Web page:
About Fertility

Treatment For Recurrent Pregnancy Loss

Treatment For Recurrent Pregnancy Loss

The treatment for recurrent pregnancy loss should depend on the underlying causes contributing to loss. Unfortunately, the precise cause for loss remains unknown in many cases, and thus, effective treatment modalities remain elusive. Many empiric therapies involving immunologic phenomena such as intravenous immunoglobulin, leukocyte immunization, and even low-dose aspirin therapy have been proposed, but studies to date have disproven their effectiveness, and health-related issues potentially caused by these now disproven empiric therapies further limit their use.

When Should Fibroids or Polyps be Removed to Prevent Recurrent Pregnancy Loss?

With emphasis on maintaining fertility, a conservative approach is most often taken. The current standard of care is to remove and partially remove those fibroids impinging upon the uterine cavity. Data demonstrates that fibroids influencing the cavity reduce the chances of pregnancy. Outpatient surgery involving hysteroscopy with the removal of any intrauterine filling defect (polyps, fibroids, or adhesions) or resection of a uterine septum should be done in cases where an anatomic abnormality has been found. Surgery should also be considered in cases where there are large fibroids (>5cm) within the uterus muscle, even if the uterine cavity appears normal.

Hormonal Causes of Recurrent Pregnancy Loss

If certain hormones are imbalanced recurrent miscarriage can occur. Hormonal problems are treated with medical therapies such as thyroid hormone replacement in cases of hypothyroidism where there is an elevated TSH level, dopaminergic drugs in cases where there is an elevated Prolactin, and insulin-sensitizing agents if there is evidence of high insulin levels as often occurs in cases of PCOS associated severe ovulation dysfunction.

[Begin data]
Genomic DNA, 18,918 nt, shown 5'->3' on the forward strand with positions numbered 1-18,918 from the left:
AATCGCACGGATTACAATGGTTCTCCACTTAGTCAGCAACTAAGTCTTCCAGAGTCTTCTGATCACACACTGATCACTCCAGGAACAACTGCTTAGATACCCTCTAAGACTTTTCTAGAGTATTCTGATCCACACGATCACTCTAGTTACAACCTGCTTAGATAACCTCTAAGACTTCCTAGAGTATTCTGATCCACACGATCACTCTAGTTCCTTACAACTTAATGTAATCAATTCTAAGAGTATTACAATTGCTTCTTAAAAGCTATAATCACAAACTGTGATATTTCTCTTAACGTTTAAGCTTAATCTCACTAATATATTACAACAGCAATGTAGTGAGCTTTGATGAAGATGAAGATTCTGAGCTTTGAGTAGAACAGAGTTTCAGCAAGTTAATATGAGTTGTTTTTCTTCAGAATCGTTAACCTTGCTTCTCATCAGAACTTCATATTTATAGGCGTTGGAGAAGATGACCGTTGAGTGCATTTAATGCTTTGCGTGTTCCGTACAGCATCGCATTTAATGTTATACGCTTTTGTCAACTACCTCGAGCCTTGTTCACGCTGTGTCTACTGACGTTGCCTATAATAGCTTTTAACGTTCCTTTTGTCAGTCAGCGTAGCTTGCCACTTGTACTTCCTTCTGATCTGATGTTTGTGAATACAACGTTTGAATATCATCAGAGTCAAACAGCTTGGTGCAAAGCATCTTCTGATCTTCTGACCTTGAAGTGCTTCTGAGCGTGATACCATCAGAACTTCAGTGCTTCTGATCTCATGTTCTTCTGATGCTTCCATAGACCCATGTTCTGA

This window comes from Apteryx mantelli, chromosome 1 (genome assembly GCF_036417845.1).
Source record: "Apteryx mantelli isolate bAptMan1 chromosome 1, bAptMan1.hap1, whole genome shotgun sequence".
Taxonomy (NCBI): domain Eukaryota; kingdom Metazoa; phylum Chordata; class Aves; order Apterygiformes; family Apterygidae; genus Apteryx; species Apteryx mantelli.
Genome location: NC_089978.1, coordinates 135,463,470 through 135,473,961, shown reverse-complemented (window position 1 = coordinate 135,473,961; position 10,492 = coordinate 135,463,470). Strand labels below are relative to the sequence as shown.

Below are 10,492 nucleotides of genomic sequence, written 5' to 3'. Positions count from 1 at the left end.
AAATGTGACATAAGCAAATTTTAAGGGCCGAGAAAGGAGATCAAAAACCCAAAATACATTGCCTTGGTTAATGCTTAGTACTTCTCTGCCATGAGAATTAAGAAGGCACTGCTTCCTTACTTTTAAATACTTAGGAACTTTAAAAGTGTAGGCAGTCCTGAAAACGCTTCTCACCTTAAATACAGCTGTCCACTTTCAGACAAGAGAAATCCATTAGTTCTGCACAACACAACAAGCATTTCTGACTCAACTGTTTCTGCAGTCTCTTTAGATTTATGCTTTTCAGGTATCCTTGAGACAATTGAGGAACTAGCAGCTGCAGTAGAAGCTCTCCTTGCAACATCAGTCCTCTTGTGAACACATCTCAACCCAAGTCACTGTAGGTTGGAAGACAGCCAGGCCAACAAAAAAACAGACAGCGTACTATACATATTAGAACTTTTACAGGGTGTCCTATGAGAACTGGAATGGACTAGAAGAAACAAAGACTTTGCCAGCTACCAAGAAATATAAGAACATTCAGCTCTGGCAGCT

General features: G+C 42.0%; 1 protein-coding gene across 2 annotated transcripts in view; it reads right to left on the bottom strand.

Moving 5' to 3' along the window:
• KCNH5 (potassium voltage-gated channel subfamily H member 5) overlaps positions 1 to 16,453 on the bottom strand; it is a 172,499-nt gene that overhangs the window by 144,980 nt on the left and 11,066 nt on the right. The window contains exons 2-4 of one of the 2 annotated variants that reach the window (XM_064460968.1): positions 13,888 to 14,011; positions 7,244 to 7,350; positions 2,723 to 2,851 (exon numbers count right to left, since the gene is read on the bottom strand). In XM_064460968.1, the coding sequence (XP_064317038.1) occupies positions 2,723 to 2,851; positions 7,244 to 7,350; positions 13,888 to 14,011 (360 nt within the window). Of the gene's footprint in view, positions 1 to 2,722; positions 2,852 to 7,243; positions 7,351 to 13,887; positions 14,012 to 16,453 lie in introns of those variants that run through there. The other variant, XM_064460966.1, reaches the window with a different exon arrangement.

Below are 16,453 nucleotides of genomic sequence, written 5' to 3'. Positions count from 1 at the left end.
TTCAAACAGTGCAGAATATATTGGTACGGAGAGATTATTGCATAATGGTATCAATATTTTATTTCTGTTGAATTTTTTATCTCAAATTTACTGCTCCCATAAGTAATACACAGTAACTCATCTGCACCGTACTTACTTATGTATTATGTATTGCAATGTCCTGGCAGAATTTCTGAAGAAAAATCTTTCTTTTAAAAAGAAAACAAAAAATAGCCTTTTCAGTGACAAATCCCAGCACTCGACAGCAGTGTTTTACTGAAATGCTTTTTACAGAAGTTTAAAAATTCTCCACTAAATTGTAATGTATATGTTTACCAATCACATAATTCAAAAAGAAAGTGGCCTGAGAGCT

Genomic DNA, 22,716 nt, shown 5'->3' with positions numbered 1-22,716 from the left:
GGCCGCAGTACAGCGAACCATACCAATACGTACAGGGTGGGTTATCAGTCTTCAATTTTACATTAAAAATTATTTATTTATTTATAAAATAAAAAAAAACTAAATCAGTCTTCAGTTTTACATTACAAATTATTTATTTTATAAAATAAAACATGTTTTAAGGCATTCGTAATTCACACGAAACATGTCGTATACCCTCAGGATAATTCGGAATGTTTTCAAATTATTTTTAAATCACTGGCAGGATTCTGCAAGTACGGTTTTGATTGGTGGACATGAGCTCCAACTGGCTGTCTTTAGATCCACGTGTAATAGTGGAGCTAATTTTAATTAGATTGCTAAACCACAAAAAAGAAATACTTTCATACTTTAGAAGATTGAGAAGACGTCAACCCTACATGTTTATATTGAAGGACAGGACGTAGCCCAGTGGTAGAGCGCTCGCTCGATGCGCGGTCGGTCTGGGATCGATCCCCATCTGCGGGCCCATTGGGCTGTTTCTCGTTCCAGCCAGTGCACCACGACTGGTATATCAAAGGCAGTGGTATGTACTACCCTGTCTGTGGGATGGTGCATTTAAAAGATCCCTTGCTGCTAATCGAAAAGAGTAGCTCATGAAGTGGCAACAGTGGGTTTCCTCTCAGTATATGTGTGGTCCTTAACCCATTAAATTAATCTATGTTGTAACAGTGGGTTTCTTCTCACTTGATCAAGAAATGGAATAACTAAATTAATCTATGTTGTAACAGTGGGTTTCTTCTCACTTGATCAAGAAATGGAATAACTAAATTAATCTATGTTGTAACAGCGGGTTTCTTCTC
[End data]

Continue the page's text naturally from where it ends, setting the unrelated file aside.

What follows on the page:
Ovulation Disorders and Recurrent Pregnancy Loss

An ovulation disorder can be a common cause of infertility and recurrent pregnancy loss. In a typical menstrual cycle, which is around 28 days, a woman will ovulate once. During this time the endocrine system prepares the body for pregnancy by releasing hormones such as follicle stimulating hormone (FSH), luteinizing hormone (LH) and gonadatropin-releasing hormone (GnRH). These hormones play a crucial role in helping an egg mature when in the ovary. Some women may have a hormone imbalance or deficiency that can cause inconsistent ovulation.

Ovulation induction with gonadotropins is used in cases of disordered ovulation. However, clomiphene citrate has no place in the management of recurrent pregnancy loss associated with ovulation dysfunction due to its anti-estrogen effects. Luteal support with progesterone may be warranted in some cases, but the efficacy of this therapy has not been found.

Contact Us

No matter what your situation, we will work with you toward a solution. At Fertility Centers of New England, our team keeps on top of the latest advances in assisted reproductive technology and tailors treatment for each person.

Contact us to schedule your initial consultation to discuss treatment for recurrent pregnancy loss. We are here for you.

Book a Consultation

You May Also Like

BPA and Miscarriage

A recent study presented at the American Society for Reproductive Medicine being held this week in Boston examined a possible link between BPA and miscarriage. BPA (bisphenol-A) is a chemical found…

Caffeine and Miscarriage

Some studies have found a link between daily caffeine consumption and reproductive difficulty. A recent NIH sponsored study from the University of Ohio reported that both men and women who drink…

How Long to Wait to Try Again After a Miscarriage

A common question we receive is how long to wait to try again after a miscarriage? Clinicians traditionally have advised those who have suffered a miscarriage not associated with a…